“Kite” is the debut album for Atlanta based musician Tony Scimeca. Scimeca, a fellow Georgia Tech student, describes his music as, “indie rock with electronic pop tones,” and while several of his songs confidently fall into this category, it is a slight simplification on the album as a whole.
“Kite” contains songs ranging from playful electronic ditties to melancholy ballads to optimistic indie-anthems. Some listeners may welcome this variation, and enjoy Scimeca’s attempts to express a variety of sounds. However, those who are looking for a consistent album may find the wide range frustrating.
That being said, it is obvious is a multi-talented musician that is still experimenting to find his best sound; this album would have been more coherent if he had avoided showcasing them all at the same time.
This is not to say that the album is completely void of unity. He blends the upbeat electronic numbers with the folksy songs to create a theme about freedom and its many different meaning. Scimeca’s take on freedom is brave.
He does not shy away from the darker undertones, instead looking them straight in the face, most notably with his song, “Fading Away,” which wrestles with the feelings a person experiences after their partner has utilized their free will to end the relationship.
This is offset by “World 1-1,” a summer song that commemorates the possibilities and freedoms of new relationships.
What Scimeca lacks in stylistic unity he makes up in thematic unity, blending different styles to demonstrate the range of emotions associated with freedom.
This is why “Kite” works better as a complete album than as a series of singles, despite the fact that it boasts several catchy tunes that can stand on their own. “Sunset Holiday” and “Nothing is Real” are the type of feel-good songs that will get stuck in your head for days and deserve to be played in the background of movie montages.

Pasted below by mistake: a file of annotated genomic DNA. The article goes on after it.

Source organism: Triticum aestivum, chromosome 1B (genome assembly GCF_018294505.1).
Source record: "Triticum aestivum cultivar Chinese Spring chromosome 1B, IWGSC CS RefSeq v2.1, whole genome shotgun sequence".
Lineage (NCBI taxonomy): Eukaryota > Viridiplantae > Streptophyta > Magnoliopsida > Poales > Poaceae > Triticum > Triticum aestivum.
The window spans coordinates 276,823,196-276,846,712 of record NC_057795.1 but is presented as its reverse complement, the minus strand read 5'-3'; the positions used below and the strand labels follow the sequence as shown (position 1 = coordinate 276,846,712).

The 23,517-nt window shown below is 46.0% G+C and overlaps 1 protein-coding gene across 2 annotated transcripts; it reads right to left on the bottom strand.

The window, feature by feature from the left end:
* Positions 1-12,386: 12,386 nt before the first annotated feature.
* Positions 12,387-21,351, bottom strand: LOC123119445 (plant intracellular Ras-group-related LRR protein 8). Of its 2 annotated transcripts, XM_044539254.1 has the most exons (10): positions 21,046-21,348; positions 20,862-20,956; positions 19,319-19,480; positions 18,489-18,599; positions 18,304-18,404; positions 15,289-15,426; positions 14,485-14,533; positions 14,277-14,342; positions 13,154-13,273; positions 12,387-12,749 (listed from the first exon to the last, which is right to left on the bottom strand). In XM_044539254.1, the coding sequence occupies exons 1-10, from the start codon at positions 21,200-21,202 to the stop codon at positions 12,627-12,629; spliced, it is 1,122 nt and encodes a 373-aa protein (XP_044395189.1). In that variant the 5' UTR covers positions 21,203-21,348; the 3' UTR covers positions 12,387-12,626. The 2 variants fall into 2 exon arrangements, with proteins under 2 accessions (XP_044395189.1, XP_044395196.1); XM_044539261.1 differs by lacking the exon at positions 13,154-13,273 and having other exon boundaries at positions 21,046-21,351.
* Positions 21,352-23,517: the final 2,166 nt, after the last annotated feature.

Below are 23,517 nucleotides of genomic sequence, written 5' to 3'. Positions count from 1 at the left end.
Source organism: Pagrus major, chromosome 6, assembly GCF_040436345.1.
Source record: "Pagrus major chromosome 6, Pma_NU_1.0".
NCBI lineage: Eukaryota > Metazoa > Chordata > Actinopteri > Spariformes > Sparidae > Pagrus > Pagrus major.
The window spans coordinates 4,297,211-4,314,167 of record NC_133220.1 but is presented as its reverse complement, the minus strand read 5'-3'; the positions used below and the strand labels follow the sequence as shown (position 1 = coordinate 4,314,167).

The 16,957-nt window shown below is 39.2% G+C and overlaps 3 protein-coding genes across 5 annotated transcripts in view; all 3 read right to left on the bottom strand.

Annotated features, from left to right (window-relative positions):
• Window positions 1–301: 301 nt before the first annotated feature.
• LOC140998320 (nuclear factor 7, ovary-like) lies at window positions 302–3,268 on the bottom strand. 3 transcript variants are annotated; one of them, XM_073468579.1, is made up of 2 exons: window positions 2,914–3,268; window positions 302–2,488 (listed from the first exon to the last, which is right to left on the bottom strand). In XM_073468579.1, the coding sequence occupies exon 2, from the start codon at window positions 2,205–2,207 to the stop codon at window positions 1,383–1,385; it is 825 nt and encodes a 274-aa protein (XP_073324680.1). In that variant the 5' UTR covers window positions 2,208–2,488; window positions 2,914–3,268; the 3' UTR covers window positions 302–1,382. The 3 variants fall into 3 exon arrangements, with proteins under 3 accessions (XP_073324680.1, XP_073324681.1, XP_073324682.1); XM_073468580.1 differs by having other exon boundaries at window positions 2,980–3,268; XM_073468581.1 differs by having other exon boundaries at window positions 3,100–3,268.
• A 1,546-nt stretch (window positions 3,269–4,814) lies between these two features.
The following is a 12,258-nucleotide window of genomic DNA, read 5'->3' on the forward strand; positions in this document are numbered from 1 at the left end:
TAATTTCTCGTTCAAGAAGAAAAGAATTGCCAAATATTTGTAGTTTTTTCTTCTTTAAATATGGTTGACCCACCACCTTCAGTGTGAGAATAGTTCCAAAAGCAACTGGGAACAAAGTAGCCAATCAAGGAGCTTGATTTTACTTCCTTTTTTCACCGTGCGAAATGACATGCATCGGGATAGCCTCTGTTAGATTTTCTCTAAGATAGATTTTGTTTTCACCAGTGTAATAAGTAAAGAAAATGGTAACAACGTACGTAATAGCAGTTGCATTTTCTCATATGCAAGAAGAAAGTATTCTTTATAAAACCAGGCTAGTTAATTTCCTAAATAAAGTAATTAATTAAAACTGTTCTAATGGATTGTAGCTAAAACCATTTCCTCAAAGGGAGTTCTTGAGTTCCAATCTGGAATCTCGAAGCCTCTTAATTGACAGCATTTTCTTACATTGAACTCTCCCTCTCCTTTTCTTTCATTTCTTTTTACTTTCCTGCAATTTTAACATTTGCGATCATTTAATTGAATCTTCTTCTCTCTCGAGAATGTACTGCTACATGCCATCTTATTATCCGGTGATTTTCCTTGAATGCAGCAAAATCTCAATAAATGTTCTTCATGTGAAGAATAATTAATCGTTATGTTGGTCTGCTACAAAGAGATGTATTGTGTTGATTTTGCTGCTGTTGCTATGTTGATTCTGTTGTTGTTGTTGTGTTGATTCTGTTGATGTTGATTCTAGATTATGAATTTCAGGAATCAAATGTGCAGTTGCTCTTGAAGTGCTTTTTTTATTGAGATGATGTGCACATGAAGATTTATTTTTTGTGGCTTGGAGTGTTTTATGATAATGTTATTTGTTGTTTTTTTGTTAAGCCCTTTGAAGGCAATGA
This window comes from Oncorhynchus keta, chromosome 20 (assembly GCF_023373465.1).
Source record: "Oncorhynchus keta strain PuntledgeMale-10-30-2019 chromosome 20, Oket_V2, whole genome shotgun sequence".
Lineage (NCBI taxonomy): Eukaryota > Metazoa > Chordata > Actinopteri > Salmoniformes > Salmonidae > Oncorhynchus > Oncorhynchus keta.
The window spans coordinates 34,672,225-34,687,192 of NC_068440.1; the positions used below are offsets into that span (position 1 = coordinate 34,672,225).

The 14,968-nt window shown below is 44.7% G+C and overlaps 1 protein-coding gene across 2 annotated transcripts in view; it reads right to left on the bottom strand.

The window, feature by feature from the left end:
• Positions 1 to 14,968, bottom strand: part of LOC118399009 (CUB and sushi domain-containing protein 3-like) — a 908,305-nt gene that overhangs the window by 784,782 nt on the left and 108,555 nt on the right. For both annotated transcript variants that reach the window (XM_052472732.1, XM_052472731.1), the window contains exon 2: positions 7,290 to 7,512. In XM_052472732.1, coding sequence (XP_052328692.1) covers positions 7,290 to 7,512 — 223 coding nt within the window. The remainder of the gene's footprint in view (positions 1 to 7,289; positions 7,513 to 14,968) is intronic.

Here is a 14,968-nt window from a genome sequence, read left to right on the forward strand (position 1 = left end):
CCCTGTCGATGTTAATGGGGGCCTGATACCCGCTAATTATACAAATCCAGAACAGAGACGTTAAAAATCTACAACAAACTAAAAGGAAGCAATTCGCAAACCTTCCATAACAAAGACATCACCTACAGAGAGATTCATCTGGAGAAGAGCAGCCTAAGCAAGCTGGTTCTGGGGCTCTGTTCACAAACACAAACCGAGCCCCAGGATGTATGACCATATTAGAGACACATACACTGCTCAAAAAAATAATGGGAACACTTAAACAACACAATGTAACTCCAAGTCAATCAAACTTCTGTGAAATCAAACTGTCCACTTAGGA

They are the type of song perfect for blasting in the car as you drive to the beach because they do not require intense concentration in order to grasp the emotions behind them.
On the other hand, the album’s pensive indie-ballad moments about the decision to live for yourself, transporting the listener to a somber state of remembered captivity.
“Starry Night” and “Drones,” the album’s opening and closing songs, are electro-influenced songs that possess addictive beats.
Perhaps the themes of the songs create the unity here, but only if you are willing to accept that it is not the conventional type found on most albums.
Once Scimeca polishes his sound, he has the potential to be a powerhouse musician.
A few of the songs feel disjointed, most notably the rap portion of “Nothing is Real,” and while most of his songs are short, a few of the longer ones flirt with becoming repetitive.
Scimeca’s voice is not the strong point of the album either, and the lyrics tend to get hidden behind the loud electronic tones of his music.
What he excels at are the emotions behind the music. This is why, more than anything else, Scimeca’s debut album is promising.
Tony Scimeca is an artist worth keeping up with, as he has great potential as a songwriter and musician, though it may behoove him to enlist the help of a professional vocalist to really bring the messages out of the music with crystalline clarity.